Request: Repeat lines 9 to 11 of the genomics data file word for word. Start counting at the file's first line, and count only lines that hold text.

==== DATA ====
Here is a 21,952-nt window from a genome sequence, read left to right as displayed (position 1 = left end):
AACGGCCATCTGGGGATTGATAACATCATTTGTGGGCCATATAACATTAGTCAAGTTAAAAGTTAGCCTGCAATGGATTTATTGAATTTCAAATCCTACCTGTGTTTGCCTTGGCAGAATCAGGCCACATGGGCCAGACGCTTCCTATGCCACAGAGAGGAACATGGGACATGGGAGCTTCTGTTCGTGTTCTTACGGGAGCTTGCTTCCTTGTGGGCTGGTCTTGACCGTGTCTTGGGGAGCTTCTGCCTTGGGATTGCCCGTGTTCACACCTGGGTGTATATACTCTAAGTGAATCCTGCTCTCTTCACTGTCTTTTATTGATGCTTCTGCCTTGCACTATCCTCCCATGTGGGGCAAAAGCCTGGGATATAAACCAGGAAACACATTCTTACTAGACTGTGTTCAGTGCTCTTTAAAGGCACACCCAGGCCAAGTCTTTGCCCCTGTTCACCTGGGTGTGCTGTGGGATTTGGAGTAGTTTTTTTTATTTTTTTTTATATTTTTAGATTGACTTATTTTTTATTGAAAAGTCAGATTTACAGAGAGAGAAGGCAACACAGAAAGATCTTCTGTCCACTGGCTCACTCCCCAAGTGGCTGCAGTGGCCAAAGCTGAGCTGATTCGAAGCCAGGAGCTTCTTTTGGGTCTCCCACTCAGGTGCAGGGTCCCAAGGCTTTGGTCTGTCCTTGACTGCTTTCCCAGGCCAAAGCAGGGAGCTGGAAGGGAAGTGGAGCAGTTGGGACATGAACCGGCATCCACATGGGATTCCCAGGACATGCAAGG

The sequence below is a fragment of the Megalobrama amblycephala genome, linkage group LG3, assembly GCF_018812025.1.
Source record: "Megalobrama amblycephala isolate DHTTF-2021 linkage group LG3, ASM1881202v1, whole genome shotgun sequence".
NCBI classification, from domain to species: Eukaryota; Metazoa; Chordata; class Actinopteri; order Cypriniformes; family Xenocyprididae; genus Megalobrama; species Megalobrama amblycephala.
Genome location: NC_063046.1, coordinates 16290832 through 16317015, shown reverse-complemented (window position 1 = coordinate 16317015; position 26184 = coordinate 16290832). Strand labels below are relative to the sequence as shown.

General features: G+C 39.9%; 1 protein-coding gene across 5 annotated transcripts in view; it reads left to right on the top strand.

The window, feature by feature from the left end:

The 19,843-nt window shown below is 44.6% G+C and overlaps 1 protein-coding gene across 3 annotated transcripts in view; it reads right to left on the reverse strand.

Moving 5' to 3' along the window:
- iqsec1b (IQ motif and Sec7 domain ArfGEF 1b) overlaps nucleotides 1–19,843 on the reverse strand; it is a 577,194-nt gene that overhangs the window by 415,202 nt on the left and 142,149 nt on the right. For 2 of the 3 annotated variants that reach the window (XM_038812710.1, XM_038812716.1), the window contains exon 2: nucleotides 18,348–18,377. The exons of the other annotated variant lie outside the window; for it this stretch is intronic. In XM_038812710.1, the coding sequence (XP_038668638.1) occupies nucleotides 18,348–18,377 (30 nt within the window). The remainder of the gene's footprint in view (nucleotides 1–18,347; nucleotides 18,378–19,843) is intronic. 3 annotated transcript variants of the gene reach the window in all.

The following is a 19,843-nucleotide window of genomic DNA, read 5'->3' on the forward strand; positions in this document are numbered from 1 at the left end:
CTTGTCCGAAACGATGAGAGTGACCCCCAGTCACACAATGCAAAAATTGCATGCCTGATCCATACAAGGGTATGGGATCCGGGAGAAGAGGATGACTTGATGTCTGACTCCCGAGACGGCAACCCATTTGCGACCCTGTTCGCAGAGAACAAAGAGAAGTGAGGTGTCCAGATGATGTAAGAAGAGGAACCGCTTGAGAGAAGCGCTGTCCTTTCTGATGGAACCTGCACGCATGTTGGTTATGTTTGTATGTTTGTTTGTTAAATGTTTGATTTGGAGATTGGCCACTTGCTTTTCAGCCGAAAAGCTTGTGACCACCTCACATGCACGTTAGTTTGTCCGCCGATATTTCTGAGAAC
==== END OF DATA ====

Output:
The 19,843-nt window shown below is 44.6% G+C and overlaps 1 protein-coding gene across 3 annotated transcripts in view; it reads right to left on the reverse strand.

Moving 5' to 3' along the window:
- iqsec1b (IQ motif and Sec7 domain ArfGEF 1b) overlaps nucleotides 1–19,843 on the reverse strand; it is a 577,194-nt gene that overhangs the window by 415,202 nt on the left and 142,149 nt on the right. For 2 of the 3 annotated variants that reach the window (XM_038812710.1, XM_038812716.1), the window contains exon 2: nucleotides 18,348–18,377. The exons of the other annotated variant lie outside the window; for it this stretch is intronic. In XM_038812710.1, the coding sequence (XP_038668638.1) occupies nucleotides 18,348–18,377 (30 nt within the window). The remainder of the gene's footprint in view (nucleotides 1–18,347; nucleotides 18,378–19,843) is intronic. 3 annotated transcript variants of the gene reach the window in all.